In one of the bluest states in the country, Boston Mayor Michelle Wu is being accused of racial discrimination against one of America’s most iconic ethnic groups.
Boston’s North End is home to some of the oldest generations of Italian immigrants in the United States. The cantinas and trattorias, which generations of Italians continue to run throughout the waterfront quarter, draw thousands from all over the country for the authentic fare and ethnic culture they serve up.
But this summer, it will be the only Boston neighborhood where visitors to the popular New England city won’t be able to enjoy an outdoor meal, which has grown substantially in popularity due to the pandemic.
Last month, Wu announced that she will be allowing outdoor dining everywhere in the city, except for, that is, the North End.
The restaurants have fired back with a discrimination lawsuit filed this week against Wu. The restauranteers accuse Wu of making racially motivated decisions against them.
“This is one of the last white European neighborhoods, not just in Boston, but the entire country and Wu wants to ethnically cleanse it,” North End restaurateur and resident Jorge Mendoza-Iturralde, who is of Italian descent, told The Epoch Times.
Mendoza-Iturralde, owner of Monica’s Trattoria and Vinoteca di Monica in the North End, said he has been called a “white supremacist” on social media for speaking up against Wu.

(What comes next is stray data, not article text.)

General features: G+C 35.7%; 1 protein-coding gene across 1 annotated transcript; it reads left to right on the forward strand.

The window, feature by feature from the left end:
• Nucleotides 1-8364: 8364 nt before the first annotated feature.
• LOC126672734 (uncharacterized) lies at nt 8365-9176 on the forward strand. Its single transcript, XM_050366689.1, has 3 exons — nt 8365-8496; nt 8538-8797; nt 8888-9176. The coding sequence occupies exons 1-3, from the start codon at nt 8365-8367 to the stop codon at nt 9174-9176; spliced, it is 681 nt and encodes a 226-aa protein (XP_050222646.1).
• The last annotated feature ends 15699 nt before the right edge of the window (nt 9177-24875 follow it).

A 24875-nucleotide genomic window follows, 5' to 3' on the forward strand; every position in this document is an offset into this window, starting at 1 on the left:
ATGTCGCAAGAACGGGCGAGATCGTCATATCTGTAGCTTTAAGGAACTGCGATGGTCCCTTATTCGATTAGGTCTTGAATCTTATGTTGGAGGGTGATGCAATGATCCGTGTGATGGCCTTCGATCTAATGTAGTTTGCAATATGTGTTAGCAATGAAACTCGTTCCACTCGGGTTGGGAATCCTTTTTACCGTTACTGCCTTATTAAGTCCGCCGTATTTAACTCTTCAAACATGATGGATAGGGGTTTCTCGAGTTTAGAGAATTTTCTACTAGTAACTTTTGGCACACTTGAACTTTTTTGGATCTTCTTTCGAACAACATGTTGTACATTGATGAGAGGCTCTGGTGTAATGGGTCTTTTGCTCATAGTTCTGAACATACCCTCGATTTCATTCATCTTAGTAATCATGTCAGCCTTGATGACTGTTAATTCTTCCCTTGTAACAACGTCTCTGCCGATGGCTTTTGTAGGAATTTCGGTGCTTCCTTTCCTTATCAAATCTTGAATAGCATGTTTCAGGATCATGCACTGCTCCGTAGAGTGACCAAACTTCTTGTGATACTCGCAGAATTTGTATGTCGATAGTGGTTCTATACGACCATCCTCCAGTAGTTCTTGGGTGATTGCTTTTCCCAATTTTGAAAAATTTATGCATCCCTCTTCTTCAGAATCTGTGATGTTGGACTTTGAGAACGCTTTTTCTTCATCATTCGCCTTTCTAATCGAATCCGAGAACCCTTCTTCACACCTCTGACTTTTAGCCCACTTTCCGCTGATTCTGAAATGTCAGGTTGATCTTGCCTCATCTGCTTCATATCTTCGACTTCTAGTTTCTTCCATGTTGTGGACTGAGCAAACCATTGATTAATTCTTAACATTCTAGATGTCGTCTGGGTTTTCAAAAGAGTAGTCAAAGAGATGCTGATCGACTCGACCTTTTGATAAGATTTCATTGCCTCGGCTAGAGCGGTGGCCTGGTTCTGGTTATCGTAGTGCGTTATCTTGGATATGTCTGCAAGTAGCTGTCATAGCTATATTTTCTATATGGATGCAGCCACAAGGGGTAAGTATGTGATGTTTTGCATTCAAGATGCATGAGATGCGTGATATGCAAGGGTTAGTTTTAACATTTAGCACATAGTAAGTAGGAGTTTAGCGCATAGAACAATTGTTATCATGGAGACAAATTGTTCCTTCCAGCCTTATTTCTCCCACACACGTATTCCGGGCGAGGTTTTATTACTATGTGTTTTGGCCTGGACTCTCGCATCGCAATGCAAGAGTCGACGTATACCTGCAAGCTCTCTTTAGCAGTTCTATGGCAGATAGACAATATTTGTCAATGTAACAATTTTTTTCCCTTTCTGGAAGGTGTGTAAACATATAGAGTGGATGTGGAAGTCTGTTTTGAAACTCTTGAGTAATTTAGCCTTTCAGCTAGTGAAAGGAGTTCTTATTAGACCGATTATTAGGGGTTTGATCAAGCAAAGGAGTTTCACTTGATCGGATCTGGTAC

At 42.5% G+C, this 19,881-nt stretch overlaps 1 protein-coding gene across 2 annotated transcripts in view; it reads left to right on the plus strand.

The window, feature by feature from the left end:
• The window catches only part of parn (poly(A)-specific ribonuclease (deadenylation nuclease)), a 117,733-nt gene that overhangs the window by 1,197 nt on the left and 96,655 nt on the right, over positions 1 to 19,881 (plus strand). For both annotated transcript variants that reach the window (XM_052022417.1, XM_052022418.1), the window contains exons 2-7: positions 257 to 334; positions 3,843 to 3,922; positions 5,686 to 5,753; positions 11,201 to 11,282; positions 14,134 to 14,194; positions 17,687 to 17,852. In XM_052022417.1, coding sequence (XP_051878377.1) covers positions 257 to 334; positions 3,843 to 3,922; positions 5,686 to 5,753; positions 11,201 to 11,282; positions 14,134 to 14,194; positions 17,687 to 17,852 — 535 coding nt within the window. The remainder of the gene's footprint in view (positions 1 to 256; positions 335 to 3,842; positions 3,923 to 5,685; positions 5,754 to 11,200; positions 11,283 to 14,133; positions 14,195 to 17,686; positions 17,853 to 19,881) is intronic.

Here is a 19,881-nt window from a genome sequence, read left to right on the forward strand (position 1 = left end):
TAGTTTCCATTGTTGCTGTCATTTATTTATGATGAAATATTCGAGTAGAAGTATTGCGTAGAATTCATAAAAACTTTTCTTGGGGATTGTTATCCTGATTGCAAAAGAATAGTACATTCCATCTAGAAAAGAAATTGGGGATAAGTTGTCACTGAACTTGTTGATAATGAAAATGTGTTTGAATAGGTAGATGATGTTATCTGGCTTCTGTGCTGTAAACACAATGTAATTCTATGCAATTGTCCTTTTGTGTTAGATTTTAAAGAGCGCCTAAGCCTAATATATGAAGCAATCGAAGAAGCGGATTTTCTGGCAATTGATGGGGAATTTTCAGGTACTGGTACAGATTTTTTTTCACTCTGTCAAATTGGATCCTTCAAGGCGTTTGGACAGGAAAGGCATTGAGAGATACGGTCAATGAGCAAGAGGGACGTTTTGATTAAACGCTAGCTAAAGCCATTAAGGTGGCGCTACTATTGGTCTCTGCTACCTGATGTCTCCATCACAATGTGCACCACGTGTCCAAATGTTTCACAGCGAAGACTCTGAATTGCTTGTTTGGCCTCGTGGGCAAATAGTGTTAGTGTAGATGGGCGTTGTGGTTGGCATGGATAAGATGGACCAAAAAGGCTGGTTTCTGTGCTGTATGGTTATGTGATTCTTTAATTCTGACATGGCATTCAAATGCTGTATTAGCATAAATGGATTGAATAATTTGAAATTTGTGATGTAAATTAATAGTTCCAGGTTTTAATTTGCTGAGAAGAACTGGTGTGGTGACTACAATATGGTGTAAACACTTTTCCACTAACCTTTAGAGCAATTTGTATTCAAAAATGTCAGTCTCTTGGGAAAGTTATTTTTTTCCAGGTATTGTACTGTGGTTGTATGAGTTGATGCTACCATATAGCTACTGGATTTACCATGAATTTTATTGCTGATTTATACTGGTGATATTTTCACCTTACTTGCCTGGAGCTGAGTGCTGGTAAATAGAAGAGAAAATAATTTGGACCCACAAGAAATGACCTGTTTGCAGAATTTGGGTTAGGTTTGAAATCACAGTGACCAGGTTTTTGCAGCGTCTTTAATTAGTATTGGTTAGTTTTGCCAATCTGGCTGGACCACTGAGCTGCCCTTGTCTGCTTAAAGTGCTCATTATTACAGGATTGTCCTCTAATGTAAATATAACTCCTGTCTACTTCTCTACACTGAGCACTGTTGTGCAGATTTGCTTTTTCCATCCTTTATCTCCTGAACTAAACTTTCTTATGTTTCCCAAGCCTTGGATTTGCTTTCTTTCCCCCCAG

Wu’s office refused to answer questions about the discrimination allegations, but instead sent The Epoch Times an email with a Feb. 16 press release on the issue.
In it, Wu explained that her decision to ban outdoor dining in Boston’s North End was based on anticipated strain in the already congested North End from two road projects—the scheduled closure of the nearby Sumner Tunnel and an ongoing bridge construction project on North Washington Street.
The two projects, Wu said, would “make it harder for residents and first responders to navigate the area” over the summer.
But Mendoza-Iturralde and other restaurant owners called the explanation “nonsense,” noting that Wu is allowing dining in the equally congested districts of heavily-trafficked Newbury Street in Copley’s Square and Boston’s tight-fit Back Bay.
Richard Chambers, an attorney representing the North End restaurateurs, told The Epoch Times that Wu has a clear racial bias against white people, especially white men.
He alleged that Wu’s entire staff is made up of Asians, African Americans, and members from the LGBTQ+ community. “There isn’t a straight, white man’s face on her staff,” Chambers said.
Mendoza-Iturralde said another example of Wu’s “plain bias” is her silence on Boston’s Chinatown, another heavily congested Boston neighborhood with a predominantly Asian population.
In an attempt to bolster their claim of discrimination by Wu, the Italians also pointed to allegedly racist comments Wu made last year at Boston’s annual St. Patrick’s Day Brunch, a longstanding roast hosting notable Massachusetts politicians.
“I’m getting used to dealing with problems that are expensive, disruptive, and white,” Wu stated at the brunch.
In a March 12 editorial, Boston Broadside—the city’s only conservative newspaper—wrote that “if she had used substituted the word ‘BLACK,’ or ‘HISPANIC,’ or ‘TRANSGENDER’ for WHITE, she would have been dunked in Boston Harbor.”
In their lawsuit, the Italians allege that Wu discriminated against them for being “white persons of Italian descent.”
Existing Discrimination Lawsuit
The racism allegation against Wu was added to an already pending discrimination lawsuit filed by North End restaurateurs last year against Wu, a Democrat.
The original suit was based on the high fees that Wu was imposing against them for outdoor dining before announcing last week that she was banning it altogether in the North End.